federal aid in the construction a
good roads, $6,000,000; establishmer
of federal farm loan banks, $6,200
000; federal employes' compensatlo
commission, $560,000; tariff commii
sioun, $a00,000; construction of rai
reads in Alaska to develop its com
fields, $8,247,620; expenses of colleotin
the income tax, $1,828.000; federi
trade commission, $444,080; eighi
hour day commission, $50,000.
Included in the legiu'lation of tli
session just closed are the followin
Reorganization of the army.
Vast increases in the navy and to
A government controlled merchai
Exclusion of products of child I
her "'*I interstate commerco.
A em of rural cretlits, assnrit
Ii or of his ability to borro
Itai :poni his asset at 6 per cent
ALate componsati-on for waor
at-n ;urod in governmeont emnpie
A l'aller measure of indlependnt
for ih Philippines.
An hn:ht-hour day on the railroad
Fm -five million dollars for go
I'eulished official grain standlar<
applie:n:'e to grain shipped in inte
state '..v foreign commerce.
A inmform1 system of bills of ladin
Ami'uded the federal reserve act
maei. more generally applicale.
A tniti commission.
L evi's upon dyestuffs.
R Lution for unfair trade met
Ads by foreign countries,
Go> vernmento armor plate plaid.
ncrae in terest-boaring accoun
,in postal savings banks from $54
C'cded a sub-committee of tI
comminerce committees to inves tiga1
Some important measures failed1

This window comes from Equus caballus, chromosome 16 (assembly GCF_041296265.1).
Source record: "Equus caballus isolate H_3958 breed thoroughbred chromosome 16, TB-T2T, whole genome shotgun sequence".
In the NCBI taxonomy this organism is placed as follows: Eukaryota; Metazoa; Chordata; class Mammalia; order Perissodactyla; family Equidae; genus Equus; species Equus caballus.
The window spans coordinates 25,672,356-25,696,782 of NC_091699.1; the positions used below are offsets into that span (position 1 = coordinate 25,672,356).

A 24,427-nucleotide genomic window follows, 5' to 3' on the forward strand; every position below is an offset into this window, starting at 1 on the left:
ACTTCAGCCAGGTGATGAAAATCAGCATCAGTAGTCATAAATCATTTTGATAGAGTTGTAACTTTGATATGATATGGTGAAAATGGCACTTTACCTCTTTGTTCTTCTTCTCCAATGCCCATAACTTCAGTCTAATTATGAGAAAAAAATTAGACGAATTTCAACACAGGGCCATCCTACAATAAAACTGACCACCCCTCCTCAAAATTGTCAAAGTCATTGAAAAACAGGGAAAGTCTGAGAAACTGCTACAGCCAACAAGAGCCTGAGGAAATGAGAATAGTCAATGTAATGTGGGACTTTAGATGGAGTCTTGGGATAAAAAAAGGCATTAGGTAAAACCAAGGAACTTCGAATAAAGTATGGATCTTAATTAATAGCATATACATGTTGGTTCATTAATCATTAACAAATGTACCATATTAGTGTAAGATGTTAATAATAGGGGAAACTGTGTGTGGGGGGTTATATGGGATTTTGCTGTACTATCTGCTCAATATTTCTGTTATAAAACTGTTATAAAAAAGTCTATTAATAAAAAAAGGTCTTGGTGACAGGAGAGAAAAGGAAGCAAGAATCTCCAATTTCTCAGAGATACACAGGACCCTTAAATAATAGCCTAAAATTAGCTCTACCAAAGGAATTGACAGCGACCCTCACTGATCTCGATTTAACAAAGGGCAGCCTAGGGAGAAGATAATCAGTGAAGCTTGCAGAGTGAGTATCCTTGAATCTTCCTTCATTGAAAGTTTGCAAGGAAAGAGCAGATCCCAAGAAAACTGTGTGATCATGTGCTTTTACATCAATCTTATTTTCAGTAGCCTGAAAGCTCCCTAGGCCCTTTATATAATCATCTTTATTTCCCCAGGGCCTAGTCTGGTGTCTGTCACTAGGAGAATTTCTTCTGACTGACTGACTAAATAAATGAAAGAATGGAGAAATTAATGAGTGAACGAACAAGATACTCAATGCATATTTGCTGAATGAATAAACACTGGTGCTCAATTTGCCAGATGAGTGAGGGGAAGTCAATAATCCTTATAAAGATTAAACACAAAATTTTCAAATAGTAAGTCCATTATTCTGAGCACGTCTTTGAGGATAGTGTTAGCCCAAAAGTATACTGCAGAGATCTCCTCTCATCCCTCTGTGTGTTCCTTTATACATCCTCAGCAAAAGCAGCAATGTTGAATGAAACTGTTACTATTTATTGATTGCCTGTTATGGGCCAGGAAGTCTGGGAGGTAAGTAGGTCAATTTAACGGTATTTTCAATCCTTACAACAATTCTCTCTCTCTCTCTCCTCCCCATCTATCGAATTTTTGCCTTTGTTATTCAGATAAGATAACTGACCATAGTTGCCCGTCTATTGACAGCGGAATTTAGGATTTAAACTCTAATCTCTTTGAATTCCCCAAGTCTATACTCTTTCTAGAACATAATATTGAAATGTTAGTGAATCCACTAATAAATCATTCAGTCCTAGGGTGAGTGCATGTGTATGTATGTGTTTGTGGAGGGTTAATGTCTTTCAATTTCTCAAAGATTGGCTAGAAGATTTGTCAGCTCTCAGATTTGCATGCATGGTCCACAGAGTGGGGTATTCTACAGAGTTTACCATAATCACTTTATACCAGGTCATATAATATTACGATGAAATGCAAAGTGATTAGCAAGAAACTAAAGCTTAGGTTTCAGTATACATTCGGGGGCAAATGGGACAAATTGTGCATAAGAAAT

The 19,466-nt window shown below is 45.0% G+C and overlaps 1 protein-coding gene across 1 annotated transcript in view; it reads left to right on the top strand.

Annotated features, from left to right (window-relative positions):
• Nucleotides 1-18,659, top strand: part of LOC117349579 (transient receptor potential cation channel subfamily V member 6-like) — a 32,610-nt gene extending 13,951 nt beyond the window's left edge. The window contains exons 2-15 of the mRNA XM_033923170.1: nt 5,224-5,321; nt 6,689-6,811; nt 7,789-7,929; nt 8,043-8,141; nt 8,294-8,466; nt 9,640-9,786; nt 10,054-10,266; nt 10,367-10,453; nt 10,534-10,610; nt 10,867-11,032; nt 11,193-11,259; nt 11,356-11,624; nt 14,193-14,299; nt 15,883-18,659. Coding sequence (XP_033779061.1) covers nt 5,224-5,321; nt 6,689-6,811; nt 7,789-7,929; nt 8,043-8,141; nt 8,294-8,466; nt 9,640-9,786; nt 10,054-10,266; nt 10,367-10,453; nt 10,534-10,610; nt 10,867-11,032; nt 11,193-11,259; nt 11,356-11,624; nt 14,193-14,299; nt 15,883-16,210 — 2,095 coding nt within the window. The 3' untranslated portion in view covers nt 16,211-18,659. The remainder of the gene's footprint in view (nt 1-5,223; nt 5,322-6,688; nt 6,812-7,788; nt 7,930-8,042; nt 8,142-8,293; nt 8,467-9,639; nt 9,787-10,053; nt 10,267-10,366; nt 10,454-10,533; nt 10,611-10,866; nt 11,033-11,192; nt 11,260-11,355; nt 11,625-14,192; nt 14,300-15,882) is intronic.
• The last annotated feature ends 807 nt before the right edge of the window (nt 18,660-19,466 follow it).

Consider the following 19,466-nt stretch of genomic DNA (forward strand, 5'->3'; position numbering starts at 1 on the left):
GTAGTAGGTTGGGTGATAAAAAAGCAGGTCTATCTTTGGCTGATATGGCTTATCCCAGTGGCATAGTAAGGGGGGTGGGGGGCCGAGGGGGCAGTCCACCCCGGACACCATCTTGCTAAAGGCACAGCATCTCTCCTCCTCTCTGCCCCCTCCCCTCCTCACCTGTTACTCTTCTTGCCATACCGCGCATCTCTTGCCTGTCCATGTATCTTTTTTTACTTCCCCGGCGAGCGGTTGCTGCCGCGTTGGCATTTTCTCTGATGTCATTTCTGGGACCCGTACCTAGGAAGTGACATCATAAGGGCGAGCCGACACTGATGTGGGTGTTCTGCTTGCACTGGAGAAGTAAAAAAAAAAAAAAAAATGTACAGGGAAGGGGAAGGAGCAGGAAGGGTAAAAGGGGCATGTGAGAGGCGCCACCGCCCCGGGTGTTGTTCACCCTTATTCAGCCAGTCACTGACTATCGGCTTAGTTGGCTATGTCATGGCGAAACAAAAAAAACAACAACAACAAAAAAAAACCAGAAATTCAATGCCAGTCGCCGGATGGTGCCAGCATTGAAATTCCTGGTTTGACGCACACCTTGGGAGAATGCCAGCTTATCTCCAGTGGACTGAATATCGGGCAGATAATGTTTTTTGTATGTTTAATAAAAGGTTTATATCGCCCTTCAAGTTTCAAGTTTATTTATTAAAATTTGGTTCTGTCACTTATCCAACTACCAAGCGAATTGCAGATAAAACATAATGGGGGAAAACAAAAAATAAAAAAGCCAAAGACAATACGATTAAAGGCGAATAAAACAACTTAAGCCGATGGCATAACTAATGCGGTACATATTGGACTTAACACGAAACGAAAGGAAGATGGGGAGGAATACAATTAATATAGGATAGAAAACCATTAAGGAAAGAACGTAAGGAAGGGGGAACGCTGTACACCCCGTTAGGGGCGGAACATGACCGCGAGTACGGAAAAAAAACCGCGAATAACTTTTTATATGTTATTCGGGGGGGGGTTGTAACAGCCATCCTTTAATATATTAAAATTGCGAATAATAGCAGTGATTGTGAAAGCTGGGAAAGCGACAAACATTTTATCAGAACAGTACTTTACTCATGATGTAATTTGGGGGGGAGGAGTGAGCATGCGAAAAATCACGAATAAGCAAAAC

yarss. 'Thy will be disposed of at ti
nost. nssson, Among them are ti
Goneervation -bills,,e including theE
ielating ' to- oil lands, water powe
Ade coal tand8.
~ :.4Womem. suffrage.
prpipto in the Dfstrict of C
IHASTEN .FOR HOME
ANXIOUS FOR REST OR PART IN
THE NATIONAL CAMPAIGN
Gives Notice Remainder of Railroad
Program Will Be Pressed Next See
sIon.-Three Other Important Meas
ures Go Over.
W-ashington.-Adjournment of Con
gress was quickly followed bX a gen
eral exodus of members hastening
homewerd for rest or the national
While the closing saw the adminie
tration legislative program mainly
completed some things wait to be
continued at the winter. session notably
the remainder of the president's pro.
gram of railroad legislation which was
partially enacted to prevent the threat
ened strike. In a formal statement
President Wilson speaking of the work
of Congress, gave notice .that the re
mainder of the railroad program would
be pressed at the new session.
The president's statement was as
"A very remarkable session of Con
gress has just closed, full, as all re
cent sessions of the Congress have
heen of helpful and humane legislation
which constitutes contributions of cap
ital importance to the defense, the eco
nomic progress and the wholesome life